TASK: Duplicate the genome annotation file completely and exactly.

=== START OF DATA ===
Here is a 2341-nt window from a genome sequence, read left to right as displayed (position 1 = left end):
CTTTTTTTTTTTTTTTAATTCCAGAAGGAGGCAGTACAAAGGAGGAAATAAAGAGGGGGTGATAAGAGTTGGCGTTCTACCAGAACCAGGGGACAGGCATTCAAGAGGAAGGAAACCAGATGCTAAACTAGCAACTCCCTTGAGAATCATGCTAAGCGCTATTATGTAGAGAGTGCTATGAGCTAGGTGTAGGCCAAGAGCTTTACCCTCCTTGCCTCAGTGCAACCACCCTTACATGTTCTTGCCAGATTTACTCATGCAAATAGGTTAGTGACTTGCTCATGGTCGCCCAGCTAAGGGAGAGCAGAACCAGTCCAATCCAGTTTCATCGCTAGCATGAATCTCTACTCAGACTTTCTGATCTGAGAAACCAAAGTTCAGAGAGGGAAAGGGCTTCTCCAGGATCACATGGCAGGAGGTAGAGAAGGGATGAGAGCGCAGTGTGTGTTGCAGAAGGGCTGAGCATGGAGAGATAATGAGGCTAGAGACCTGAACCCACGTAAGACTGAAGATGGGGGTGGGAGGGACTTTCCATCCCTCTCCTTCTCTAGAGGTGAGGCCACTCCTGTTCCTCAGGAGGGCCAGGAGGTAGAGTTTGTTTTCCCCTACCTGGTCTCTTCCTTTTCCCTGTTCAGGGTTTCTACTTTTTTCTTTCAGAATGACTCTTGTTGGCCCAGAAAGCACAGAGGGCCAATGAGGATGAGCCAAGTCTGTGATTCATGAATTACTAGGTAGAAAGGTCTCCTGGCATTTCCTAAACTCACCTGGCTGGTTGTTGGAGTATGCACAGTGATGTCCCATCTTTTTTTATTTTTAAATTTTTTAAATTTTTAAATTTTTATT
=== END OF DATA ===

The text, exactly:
Here is a 2341-nt window from a genome sequence, read left to right as displayed (position 1 = left end):
CTTTTTTTTTTTTTTTAATTCCAGAAGGAGGCAGTACAAAGGAGGAAATAAAGAGGGGGTGATAAGAGTTGGCGTTCTACCAGAACCAGGGGACAGGCATTCAAGAGGAAGGAAACCAGATGCTAAACTAGCAACTCCCTTGAGAATCATGCTAAGCGCTATTATGTAGAGAGTGCTATGAGCTAGGTGTAGGCCAAGAGCTTTACCCTCCTTGCCTCAGTGCAACCACCCTTACATGTTCTTGCCAGATTTACTCATGCAAATAGGTTAGTGACTTGCTCATGGTCGCCCAGCTAAGGGAGAGCAGAACCAGTCCAATCCAGTTTCATCGCTAGCATGAATCTCTACTCAGACTTTCTGATCTGAGAAACCAAAGTTCAGAGAGGGAAAGGGCTTCTCCAGGATCACATGGCAGGAGGTAGAGAAGGGATGAGAGCGCAGTGTGTGTTGCAGAAGGGCTGAGCATGGAGAGATAATGAGGCTAGAGACCTGAACCCACGTAAGACTGAAGATGGGGGTGGGAGGGACTTTCCATCCCTCTCCTTCTCTAGAGGTGAGGCCACTCCTGTTCCTCAGGAGGGCCAGGAGGTAGAGTTTGTTTTCCCCTACCTGGTCTCTTCCTTTTCCCTGTTCAGGGTTTCTACTTTTTTCTTTCAGAATGACTCTTGTTGGCCCAGAAAGCACAGAGGGCCAATGAGGATGAGCCAAGTCTGTGATTCATGAATTACTAGGTAGAAAGGTCTCCTGGCATTTCCTAAACTCACCTGGCTGGTTGTTGGAGTATGCACAGTGATGTCCCATCTTTTTTTATTTTTAAATTTTTTAAATTTTTAAATTTTTATT